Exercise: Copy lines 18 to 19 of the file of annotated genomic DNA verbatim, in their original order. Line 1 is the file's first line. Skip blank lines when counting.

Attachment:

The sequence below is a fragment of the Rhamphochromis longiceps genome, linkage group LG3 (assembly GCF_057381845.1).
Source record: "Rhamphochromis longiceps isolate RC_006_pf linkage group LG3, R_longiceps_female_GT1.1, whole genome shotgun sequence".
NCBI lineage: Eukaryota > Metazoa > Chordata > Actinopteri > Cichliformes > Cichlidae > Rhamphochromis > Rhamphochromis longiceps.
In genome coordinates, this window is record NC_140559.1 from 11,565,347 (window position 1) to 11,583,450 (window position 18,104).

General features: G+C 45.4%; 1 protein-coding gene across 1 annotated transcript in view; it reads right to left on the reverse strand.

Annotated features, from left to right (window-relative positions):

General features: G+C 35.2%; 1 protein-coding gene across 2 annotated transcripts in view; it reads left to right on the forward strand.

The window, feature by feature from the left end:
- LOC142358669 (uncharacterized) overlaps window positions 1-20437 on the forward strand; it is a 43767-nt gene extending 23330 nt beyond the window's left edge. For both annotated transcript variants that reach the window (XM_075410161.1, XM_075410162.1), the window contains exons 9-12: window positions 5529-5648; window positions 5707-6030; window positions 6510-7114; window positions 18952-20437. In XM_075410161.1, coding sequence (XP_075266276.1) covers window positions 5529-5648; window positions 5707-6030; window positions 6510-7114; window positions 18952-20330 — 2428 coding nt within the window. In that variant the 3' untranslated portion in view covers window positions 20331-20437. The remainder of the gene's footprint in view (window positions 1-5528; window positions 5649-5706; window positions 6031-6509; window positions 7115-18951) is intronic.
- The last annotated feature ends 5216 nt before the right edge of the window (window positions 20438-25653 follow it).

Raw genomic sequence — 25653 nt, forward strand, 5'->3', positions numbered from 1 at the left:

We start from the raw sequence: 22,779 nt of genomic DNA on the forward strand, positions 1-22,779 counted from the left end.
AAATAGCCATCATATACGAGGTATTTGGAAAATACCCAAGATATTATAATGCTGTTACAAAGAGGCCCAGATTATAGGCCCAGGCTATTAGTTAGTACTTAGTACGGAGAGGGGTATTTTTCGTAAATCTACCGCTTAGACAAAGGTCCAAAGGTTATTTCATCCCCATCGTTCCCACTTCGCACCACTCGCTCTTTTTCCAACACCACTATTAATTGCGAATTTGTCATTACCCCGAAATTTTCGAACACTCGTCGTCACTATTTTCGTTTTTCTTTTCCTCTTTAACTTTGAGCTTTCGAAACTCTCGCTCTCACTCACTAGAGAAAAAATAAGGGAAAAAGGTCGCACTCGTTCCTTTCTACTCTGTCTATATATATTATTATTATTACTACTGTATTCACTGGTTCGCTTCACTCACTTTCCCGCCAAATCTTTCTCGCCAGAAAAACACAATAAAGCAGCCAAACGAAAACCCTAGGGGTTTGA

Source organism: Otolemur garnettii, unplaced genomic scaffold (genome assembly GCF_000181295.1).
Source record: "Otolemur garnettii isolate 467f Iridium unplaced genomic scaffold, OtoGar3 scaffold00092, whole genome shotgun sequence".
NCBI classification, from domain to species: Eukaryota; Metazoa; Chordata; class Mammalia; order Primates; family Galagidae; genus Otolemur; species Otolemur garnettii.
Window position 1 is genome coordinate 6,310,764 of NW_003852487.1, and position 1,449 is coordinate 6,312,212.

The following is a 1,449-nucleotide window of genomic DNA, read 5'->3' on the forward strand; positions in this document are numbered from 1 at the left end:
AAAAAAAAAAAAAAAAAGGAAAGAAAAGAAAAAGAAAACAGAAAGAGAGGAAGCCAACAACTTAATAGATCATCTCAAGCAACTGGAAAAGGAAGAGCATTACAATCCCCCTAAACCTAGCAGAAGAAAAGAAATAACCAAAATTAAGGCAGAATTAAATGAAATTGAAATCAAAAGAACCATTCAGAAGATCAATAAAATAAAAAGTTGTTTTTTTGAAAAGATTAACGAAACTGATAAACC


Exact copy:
The following is a 1,449-nucleotide window of genomic DNA, read 5'->3' on the forward strand; positions in this document are numbered from 1 at the left end:
AAAAAAAAAAAAAAAAAGGAAAGAAAAGAAAAAGAAAACAGAAAGAGAGGAAGCCAACAACTTAATAGATCATCTCAAGCAACTGGAAAAGGAAGAGCATTACAATCCCCCTAAACCTAGCAGAAGAAAAGAAATAACCAAAATTAAGGCAGAATTAAATGAAATTGAAATCAAAAGAACCATTCAGAAGATCAATAAAATAAAAAGTTGTTTTTTTGAAAAGATTAACGAAACTGATAAACC